Dangerous Place, A

Dangerous Place, A

Magic and murder meet in Suffolk, with short stories exploring the spirit of place, and the dark side of belief.


CATEGORIZED IN

Magic and murder meet in Suffolk, with short stories exploring the spirit of place, and the dark side of belief.
A Dangerous Place is an anthology of crime stories all set in the same place, but spread out over the course of two thousand years. Each crime is set against the backdrop of changing religious and magical/mystical beliefs, such as Iron-Age Druidry, Anglo-Saxon Heathenry, Victorian Spiritualism, & modern neo-paganism, and interweaves old-fashioned detection with mysticism and criminal psychology.

REVIEWS & ENDORSEMENTS

A great collection, and a great read! ~ Bonnie Cehovet, https://bonniecehovet.wordpress.com/2013/07/28/review-a-dangerous-place/

A Dangerous Place has one of the cleverest and most original premises I’ve seen in Pagan-related fiction for a very long time. It’s a collection of short stories, all murder mysteries, which all take place in different periods of history (from Iron Age right up to present day) but in the same place – Ipswich in Suffolk, East England. What makes this book of interest to Pagans is that every story has some kind of occult, magical or Pagan aspect. ~ Megan Manson, http://www.patheos.com/blogs/pagantama/2016/07/27/pagan-shinto-spiritual-book-reviews-july-2016/

Robin Herne may be poised to do for Ipswich what Bram Stoker did for Whitby. Anyone reading A Dangerous Place will be left feeling that Ipswich is a bit sinister and decidedly interesting. From tales of malevolent Druids through to modern day acts of slaughter, Herne tracks a murderous impulse across time as something about Castle Hill assert a baleful influence upon the locals. Herne blends history with imagination and provides notes between chapters so you know which is which. This whole book is an exploration of genius loci, ancestry of place, history and story making. The collection demonstrates how potently story connects us to landscapes and brings dry fact to life. There are so many different voices in these stories too, giving the impression Robin may have camped at Castle Hill, listening to the howling and ranting of the troubled dead. Unlike many of his characters, he appears not to have been driven to madness or violence by the voices in the wind. Stylistically, this book put me in mind of Agatha Christie, and Conan Doyle’s supernatural stories. This is proper old-fashioned gothic fiction, heavy on the uncanny, light on the gory details. Robin leaves you to imagine the hideous elements. It’s an excellent combination, which fans of traditional horror and weird tales will love. I could write at length about the many themes and implications of this splendid piece of work as it provides a wealth of material and ideas to ponder and enjoy. Pagan readers are going to relish it, as I suspect will Steampunks. Anyone who likes their horror creepy and menacing rather than well-lit and covered in fake blood, will delight in the understated malevolence. These stories are gripping, engaging, thoughtful and underpinned by a lot of solid research. I loved them. ~ Nimue Brown, author of gothic graphic novel series Hopeless Maine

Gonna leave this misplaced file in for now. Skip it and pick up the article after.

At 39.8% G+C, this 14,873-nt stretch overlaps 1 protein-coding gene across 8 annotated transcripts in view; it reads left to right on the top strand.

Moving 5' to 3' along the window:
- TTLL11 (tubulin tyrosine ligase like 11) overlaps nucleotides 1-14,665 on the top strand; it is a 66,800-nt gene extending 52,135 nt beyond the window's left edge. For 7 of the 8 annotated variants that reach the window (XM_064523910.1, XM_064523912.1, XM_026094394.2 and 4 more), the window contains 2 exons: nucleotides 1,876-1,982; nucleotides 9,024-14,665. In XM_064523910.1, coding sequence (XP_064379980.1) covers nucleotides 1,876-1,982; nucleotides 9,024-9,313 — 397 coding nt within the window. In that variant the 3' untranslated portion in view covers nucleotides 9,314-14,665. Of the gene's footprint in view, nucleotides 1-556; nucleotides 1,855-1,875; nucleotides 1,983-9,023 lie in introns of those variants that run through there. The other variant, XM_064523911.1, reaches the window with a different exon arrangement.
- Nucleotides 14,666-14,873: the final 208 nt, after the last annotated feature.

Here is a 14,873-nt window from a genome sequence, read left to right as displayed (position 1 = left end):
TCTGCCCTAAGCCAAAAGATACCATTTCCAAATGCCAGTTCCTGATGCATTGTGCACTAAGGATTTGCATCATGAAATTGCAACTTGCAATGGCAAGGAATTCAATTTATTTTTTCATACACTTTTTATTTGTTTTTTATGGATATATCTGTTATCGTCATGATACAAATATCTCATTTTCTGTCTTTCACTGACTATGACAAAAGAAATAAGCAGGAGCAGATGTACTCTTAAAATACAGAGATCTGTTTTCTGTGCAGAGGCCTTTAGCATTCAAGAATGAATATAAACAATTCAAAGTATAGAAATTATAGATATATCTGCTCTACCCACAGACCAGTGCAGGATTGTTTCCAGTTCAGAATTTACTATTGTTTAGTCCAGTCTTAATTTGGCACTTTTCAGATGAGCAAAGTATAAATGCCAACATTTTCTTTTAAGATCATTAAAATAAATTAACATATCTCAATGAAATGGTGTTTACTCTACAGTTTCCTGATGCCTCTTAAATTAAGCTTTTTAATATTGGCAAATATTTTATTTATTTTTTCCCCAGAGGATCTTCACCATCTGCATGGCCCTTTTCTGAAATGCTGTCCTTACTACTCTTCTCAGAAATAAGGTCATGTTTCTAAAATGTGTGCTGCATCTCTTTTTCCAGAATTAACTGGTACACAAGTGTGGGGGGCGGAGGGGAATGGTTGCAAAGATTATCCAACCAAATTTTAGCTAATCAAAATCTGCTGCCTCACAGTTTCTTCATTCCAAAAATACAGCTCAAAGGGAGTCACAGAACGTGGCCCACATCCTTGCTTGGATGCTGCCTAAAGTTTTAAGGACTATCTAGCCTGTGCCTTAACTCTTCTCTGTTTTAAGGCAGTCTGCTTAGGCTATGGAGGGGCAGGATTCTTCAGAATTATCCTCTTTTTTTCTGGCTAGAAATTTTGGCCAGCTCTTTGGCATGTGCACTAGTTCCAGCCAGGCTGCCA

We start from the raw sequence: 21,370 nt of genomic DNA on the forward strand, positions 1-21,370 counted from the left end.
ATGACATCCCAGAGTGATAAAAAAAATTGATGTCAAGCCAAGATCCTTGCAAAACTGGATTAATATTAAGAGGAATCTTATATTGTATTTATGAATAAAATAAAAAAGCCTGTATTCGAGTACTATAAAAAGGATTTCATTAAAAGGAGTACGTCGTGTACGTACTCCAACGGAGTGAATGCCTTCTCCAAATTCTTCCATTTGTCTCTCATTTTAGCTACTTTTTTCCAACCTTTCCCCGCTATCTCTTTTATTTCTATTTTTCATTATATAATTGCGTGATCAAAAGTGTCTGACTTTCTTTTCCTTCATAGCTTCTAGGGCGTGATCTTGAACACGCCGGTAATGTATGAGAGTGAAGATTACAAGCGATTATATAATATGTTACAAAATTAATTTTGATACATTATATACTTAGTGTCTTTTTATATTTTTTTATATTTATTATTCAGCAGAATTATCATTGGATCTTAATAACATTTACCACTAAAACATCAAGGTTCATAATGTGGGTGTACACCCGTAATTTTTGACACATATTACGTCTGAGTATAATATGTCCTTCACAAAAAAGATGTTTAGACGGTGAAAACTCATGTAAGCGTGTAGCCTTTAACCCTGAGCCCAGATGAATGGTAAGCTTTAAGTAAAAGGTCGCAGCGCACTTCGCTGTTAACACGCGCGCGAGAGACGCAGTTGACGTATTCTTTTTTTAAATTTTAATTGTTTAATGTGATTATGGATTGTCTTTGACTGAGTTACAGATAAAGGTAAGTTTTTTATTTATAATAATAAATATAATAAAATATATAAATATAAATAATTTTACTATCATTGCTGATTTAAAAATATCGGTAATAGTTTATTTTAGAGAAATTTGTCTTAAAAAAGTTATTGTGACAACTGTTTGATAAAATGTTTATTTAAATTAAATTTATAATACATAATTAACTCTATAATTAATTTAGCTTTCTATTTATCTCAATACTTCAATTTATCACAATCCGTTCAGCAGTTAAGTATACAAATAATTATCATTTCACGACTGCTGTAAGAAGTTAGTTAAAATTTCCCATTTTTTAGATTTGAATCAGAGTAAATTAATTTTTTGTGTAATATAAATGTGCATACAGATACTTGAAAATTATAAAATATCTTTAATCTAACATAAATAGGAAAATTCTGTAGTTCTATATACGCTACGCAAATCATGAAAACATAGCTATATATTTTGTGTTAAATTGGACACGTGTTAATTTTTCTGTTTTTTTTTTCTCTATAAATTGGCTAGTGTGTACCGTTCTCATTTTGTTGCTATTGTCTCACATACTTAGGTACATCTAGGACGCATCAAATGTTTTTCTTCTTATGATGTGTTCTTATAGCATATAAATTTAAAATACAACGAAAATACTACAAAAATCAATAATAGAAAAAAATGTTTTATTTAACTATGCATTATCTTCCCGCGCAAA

ABOUT THE AUTHOR
Robin Herne
Robin Herne Robin Herne is a storyteller, poet, artist, dog-owner and Druid. He has written numerous articles for Pagan magazines (such as Pagan Dawn, M...
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